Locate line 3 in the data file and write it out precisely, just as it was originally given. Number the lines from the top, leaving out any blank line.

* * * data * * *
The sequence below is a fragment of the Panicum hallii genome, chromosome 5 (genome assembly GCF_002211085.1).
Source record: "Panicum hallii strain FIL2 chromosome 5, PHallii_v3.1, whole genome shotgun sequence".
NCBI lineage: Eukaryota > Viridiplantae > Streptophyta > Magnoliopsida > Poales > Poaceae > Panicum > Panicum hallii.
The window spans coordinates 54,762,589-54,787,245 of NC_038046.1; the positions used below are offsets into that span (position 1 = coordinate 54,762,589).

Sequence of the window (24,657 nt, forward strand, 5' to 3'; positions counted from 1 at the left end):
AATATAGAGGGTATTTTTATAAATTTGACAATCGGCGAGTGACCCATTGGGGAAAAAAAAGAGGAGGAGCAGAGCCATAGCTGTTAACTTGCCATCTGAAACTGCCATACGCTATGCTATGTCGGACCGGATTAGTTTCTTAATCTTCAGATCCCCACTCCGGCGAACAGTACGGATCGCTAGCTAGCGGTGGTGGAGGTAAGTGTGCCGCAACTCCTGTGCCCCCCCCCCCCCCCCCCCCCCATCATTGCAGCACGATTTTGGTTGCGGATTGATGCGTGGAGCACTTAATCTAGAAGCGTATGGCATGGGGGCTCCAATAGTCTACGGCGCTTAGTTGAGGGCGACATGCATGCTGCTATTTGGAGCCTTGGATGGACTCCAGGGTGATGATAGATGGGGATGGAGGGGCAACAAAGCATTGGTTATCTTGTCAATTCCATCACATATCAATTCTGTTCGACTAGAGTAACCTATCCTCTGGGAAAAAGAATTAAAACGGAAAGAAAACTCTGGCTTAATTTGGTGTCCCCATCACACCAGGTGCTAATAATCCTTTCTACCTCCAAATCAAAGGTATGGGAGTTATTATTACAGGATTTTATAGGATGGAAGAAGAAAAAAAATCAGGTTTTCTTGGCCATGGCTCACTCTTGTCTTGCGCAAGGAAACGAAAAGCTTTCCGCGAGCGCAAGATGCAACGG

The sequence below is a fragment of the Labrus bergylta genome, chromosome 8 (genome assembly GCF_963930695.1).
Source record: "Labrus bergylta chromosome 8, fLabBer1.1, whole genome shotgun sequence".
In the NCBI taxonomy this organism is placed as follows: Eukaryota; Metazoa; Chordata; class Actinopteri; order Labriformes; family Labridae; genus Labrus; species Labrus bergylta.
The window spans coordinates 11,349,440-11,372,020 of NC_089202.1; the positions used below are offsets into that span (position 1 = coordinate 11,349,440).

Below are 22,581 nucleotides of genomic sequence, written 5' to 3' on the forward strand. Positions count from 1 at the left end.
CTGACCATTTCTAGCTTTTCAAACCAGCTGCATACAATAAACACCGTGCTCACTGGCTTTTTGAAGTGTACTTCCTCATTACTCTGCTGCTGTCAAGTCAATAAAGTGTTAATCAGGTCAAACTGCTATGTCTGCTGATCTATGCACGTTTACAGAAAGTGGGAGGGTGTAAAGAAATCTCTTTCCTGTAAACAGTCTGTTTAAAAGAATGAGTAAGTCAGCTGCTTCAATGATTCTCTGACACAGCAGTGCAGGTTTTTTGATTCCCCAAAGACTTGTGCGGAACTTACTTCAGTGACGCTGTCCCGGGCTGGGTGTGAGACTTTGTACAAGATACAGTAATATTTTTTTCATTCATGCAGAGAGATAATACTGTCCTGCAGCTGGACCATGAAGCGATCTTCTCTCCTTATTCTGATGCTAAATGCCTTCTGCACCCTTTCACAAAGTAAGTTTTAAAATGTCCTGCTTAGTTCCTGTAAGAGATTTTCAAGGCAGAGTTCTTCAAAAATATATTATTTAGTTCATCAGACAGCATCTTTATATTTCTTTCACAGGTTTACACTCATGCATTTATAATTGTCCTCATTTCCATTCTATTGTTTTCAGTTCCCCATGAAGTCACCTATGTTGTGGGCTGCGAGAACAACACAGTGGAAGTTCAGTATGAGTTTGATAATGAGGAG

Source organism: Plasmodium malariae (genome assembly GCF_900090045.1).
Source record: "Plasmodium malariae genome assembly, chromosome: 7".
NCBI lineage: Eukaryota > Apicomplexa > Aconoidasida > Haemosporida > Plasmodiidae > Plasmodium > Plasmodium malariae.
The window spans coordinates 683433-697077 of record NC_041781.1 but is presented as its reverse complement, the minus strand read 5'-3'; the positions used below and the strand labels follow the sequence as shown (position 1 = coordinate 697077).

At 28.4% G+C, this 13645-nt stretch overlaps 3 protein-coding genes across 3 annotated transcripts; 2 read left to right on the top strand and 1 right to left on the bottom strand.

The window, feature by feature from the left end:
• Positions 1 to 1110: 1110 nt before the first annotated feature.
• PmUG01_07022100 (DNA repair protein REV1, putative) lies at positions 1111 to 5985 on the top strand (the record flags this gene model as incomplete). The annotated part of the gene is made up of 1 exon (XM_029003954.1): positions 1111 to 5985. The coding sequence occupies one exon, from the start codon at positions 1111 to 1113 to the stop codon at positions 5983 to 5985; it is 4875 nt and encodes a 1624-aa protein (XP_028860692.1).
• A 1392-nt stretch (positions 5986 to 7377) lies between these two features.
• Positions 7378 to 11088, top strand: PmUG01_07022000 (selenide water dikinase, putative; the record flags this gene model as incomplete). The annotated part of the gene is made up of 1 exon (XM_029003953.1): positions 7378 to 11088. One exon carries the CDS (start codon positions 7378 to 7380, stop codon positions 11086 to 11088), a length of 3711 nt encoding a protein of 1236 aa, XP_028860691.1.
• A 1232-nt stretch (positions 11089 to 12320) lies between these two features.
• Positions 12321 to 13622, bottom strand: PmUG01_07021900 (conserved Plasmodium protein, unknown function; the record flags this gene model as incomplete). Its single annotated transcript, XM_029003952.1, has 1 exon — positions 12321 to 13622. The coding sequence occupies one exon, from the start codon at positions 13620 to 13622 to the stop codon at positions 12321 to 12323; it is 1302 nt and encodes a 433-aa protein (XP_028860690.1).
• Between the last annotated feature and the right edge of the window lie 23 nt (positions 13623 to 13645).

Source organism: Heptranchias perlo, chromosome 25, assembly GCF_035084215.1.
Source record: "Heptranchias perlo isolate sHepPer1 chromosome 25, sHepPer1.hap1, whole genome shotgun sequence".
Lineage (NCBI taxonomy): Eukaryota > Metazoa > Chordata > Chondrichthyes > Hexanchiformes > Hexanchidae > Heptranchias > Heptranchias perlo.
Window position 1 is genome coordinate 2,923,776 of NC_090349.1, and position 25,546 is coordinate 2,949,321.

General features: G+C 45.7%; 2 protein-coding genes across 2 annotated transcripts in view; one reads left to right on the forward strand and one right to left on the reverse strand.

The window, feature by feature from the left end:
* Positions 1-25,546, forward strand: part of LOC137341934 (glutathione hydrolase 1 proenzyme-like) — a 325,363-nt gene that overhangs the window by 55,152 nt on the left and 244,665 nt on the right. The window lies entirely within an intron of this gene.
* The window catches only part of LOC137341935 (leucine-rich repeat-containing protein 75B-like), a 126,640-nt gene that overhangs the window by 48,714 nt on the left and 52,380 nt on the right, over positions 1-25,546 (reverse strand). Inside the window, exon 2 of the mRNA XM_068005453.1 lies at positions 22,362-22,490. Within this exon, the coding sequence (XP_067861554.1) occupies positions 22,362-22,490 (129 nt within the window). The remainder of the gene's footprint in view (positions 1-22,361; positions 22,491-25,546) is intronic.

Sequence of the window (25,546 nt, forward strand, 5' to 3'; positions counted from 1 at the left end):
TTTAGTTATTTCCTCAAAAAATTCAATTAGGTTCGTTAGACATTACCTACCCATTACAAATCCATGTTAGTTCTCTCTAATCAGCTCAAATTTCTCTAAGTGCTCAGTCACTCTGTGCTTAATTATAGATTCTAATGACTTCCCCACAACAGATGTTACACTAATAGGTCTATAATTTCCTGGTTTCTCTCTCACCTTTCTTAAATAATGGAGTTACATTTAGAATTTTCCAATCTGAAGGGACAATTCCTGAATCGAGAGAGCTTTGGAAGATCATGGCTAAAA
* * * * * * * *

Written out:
NCBI lineage: Eukaryota > Viridiplantae > Streptophyta > Magnoliopsida > Poales > Poaceae > Panicum > Panicum hallii.